This work constitutes a reflection on the oldest documentary horizons of the Phoenician presence in central-western Mediterranean, with specific reference to Sardinia, Tunisian North Africa and the relationships between the different regions affected by the spread of Phoenician culture between the 9th and 8th centuries BC. The analysis of domestic contexts and the material evidence that characterizes some of the most ancient phases documented allow us to affirm that spaces of relationship of daily life represented a favourable scenario of dynamics of encounter between the Phoenicians and the different native realities in direct contact with them. In the case of Sardinia (Sulky) and North Africa (Utica, Carthage, Althiburos), but also in the western Mediterranean and Atlantic regions of Andalusia (Huelva, Cádiz, Málaga), the archaeological record reflects a composite, multi-ethnic and multicultural reality that appears to be the result of the complex phenomena of the ‘interweaving’ of the economicpolitical interests and social solutions adopted in the new communities of the Iron Age, which are at the same time heirs of Bronze Age cultural traditions and forerunners of the subsequent political-territorial structuring during the Archaic age.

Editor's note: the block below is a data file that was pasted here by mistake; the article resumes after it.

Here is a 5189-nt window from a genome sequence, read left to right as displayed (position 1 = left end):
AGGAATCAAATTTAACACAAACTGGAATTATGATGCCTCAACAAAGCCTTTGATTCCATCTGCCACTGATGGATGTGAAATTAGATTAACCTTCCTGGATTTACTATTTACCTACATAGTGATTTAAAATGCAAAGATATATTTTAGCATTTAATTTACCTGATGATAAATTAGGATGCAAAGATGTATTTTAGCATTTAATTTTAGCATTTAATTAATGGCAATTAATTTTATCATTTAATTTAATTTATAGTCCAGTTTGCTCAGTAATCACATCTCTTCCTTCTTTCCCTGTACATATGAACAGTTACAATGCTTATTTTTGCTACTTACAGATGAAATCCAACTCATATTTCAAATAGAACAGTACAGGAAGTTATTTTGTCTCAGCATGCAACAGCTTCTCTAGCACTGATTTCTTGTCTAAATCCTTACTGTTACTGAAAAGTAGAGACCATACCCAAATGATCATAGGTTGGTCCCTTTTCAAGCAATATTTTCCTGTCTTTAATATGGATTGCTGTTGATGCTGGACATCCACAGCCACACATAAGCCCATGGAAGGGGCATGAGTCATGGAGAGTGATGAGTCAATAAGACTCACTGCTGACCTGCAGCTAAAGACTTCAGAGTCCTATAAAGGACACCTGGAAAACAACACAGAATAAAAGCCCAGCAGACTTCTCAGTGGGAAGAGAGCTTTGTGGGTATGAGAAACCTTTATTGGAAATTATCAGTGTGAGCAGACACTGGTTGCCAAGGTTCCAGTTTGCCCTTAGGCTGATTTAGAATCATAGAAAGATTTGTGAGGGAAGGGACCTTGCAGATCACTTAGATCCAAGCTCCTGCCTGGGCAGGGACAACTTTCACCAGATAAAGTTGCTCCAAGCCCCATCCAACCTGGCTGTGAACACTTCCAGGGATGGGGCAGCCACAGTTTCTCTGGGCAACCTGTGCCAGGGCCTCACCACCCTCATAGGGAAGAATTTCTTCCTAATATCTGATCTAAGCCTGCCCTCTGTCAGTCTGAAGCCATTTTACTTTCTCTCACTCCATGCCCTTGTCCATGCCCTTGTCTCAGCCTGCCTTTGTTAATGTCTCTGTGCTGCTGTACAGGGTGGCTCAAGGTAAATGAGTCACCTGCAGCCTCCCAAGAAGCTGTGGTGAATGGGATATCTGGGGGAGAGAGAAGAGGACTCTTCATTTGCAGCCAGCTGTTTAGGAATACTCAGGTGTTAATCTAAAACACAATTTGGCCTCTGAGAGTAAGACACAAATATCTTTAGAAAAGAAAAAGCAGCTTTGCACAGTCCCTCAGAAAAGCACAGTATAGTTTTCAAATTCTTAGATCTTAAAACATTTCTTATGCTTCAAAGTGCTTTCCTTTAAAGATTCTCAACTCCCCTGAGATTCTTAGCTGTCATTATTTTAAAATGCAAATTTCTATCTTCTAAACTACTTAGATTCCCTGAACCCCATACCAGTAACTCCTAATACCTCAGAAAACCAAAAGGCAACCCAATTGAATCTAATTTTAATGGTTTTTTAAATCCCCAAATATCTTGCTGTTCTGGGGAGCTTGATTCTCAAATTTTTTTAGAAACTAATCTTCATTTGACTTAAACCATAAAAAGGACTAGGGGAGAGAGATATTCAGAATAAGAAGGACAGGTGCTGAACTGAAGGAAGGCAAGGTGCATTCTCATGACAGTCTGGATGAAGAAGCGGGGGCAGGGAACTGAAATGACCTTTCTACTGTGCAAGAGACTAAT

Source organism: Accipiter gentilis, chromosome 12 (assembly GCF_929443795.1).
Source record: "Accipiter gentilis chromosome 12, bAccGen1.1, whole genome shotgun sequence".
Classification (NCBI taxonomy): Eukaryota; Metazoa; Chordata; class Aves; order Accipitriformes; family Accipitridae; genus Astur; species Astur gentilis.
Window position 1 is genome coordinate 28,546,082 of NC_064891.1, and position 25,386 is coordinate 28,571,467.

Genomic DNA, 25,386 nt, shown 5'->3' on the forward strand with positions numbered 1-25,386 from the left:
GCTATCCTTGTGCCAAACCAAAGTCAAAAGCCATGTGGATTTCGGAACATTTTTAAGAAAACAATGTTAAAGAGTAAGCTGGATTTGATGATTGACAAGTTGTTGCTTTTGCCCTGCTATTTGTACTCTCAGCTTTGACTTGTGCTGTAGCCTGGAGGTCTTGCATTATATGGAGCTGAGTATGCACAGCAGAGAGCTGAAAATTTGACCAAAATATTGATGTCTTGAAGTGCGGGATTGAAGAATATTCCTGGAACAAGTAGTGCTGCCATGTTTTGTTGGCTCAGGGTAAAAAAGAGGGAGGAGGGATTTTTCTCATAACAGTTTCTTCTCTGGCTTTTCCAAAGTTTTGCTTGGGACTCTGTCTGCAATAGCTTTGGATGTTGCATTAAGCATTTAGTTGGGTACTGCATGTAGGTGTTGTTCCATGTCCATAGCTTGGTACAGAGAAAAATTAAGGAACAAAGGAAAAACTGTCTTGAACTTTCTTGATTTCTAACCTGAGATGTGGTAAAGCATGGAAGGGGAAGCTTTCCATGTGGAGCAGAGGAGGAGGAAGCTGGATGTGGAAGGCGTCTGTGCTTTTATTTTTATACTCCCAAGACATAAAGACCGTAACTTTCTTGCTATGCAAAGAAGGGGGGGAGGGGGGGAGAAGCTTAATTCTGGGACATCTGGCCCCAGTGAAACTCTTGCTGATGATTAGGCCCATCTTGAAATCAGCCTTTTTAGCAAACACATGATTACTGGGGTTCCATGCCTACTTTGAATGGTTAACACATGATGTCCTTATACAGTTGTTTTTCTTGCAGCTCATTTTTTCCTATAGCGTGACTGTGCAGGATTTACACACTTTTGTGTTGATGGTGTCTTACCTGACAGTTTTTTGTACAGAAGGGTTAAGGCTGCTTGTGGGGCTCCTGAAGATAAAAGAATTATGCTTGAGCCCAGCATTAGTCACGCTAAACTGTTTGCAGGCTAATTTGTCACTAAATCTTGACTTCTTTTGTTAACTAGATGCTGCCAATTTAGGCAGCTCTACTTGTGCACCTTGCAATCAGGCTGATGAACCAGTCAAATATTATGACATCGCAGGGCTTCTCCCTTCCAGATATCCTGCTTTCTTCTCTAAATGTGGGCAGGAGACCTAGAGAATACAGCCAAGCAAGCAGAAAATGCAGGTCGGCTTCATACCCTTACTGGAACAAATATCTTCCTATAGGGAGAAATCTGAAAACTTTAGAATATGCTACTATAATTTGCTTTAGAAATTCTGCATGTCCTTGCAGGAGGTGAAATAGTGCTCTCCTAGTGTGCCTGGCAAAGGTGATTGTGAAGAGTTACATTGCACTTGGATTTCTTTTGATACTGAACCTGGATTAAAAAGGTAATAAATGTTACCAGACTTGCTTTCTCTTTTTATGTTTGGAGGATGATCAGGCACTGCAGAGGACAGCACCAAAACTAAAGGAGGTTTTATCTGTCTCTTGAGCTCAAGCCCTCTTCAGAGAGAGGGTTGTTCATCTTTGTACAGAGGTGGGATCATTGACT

Central North Africa and Sardinian Connections (end of 9th-8th century BC). The multi-ethnic and multicultural facies of the earliest western Phoenician communities / Guirguis, Michele. - 8:(2019), pp. 111-125.